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Baroness Scotland of Asthal: My Lords, I am grateful to the noble Lord, Lord McNally. I hope that your Lordships will accept from what I have said that these are not panic measures. They have been well thought through and carefully carried out.
The noble Lord, Lord Dholakia, is rightly concerned about the test for self-sufficiency. A judgment will need to be made on the facts of the matter and each case will be different. In general, if a person does not seek social security benefits or other forms of benefit as a result of destitution then he is very unlikely to fall foul of these provisions. We are not seeking to set some extraordinarily high threshold. If a person is looking after himself, is not a drain on public funds and is meeting his everyday needs then we think that it would be reasonable to say that he is self-sufficient. Obviously if a person seeks to claim benefits that may be an indication that that is not the case. In any event, we shall look at this on a case-by-case basis. I hope that reassures the noble Lord.
We are not saying that we want to exclude one type of worker or that only the most financially advantaged should come here. We believe that a broad spectrum of people can make a valuable contribution and should be encouraged to come here and take up work if there is work available for them to do. I hope that I have made it clear that if they do take up work they will be entitled to work-related benefits. We think that is fit, proper and decent.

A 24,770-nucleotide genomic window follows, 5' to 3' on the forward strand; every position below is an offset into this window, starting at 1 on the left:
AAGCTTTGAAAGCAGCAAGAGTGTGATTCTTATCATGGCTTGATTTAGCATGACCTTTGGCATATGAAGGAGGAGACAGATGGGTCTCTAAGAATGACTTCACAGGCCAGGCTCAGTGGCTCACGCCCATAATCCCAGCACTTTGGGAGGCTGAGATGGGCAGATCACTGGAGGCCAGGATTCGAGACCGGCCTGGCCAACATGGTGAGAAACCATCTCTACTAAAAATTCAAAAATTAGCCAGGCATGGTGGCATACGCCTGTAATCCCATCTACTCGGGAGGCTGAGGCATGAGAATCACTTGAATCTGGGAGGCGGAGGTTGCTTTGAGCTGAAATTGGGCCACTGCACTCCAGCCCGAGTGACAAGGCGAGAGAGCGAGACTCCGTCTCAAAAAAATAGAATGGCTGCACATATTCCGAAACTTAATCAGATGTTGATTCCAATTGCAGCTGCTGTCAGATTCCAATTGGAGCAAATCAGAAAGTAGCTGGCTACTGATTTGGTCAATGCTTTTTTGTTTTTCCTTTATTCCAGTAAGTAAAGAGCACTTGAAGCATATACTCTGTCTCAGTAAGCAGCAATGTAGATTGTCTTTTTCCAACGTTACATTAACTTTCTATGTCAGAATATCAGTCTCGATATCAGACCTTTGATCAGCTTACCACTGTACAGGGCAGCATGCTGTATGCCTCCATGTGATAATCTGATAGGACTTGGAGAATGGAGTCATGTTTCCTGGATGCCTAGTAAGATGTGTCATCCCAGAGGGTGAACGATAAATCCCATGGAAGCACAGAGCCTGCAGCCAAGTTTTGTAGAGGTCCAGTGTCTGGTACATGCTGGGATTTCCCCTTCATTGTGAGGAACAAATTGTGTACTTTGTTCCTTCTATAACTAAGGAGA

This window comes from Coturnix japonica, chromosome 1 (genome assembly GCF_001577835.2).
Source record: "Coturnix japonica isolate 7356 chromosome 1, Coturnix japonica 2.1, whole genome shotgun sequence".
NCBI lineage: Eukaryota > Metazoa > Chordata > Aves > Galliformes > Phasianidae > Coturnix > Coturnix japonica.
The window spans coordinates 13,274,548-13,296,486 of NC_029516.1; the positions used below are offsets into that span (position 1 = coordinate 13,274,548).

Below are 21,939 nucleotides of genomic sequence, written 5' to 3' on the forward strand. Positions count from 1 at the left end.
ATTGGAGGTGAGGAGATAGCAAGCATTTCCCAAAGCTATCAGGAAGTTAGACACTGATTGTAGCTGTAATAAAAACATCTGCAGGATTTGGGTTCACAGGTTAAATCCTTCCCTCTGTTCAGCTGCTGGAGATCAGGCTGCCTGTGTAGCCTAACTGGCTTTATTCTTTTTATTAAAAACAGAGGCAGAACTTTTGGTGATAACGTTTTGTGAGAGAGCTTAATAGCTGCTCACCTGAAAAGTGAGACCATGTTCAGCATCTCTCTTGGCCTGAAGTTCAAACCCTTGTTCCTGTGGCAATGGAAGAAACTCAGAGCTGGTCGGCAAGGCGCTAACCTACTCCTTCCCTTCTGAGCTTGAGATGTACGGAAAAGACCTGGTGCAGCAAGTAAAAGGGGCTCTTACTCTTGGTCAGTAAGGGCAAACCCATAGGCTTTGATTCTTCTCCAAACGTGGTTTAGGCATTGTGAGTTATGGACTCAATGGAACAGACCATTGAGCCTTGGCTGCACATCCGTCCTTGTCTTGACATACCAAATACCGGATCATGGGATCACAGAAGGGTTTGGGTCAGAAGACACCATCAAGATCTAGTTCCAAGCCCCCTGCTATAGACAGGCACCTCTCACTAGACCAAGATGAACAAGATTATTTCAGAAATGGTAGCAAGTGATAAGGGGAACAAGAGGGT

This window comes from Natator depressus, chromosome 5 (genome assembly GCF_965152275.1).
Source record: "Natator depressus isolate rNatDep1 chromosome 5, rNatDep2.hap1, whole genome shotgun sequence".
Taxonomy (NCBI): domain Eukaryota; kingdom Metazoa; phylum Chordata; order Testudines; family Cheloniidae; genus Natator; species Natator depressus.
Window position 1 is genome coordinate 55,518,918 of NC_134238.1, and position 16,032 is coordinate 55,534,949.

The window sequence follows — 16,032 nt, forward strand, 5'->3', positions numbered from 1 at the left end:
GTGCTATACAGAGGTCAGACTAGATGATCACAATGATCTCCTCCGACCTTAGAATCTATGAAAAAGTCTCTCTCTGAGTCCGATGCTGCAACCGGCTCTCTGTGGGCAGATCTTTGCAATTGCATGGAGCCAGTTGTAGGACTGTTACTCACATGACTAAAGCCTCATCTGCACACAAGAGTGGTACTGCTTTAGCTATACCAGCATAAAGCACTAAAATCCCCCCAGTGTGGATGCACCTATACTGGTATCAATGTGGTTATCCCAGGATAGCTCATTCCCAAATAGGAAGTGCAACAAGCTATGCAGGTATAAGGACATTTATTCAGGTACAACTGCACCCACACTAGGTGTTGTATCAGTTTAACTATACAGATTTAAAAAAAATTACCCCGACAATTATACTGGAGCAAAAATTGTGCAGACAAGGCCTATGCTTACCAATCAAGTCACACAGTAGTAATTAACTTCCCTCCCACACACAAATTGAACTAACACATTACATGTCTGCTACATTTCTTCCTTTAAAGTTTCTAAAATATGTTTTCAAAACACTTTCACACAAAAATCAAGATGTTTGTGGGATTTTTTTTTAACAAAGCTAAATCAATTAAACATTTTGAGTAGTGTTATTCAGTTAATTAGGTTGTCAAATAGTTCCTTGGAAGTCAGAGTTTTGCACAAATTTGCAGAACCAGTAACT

The noble Lord, Lord Avebury, asked me whether it will be the same team in Sheffield. I assure him that the same team will not be responsible for the ECAA applications. I hope that reassures him. My smile was simply an expression of warmth at the ability of this House to misconstrue this Government. The noble Lord said this is a very serious matter. We do take it seriously and have tried to get it right.
The noble Baroness asked whether people will be told why they are refused. If an applicant is refused on the grounds that he is not a worker then he can continue to do what he is doing, for example, voluntary work, without the need for registration. He would not have access to tax credits or child benefit. If an applicant is refused on the grounds that it is suspected that he is not really from an Accession-8 country and may not be legally entitled to work in the United Kingdom and if the employer continues to employ him, despite receiving notification of refusal from the Home Office, that employer may be guilty of employing an illegal worker. If the employer knows that the person is not entitled to work in the UK then any defence established by checking his documents will be forfeited.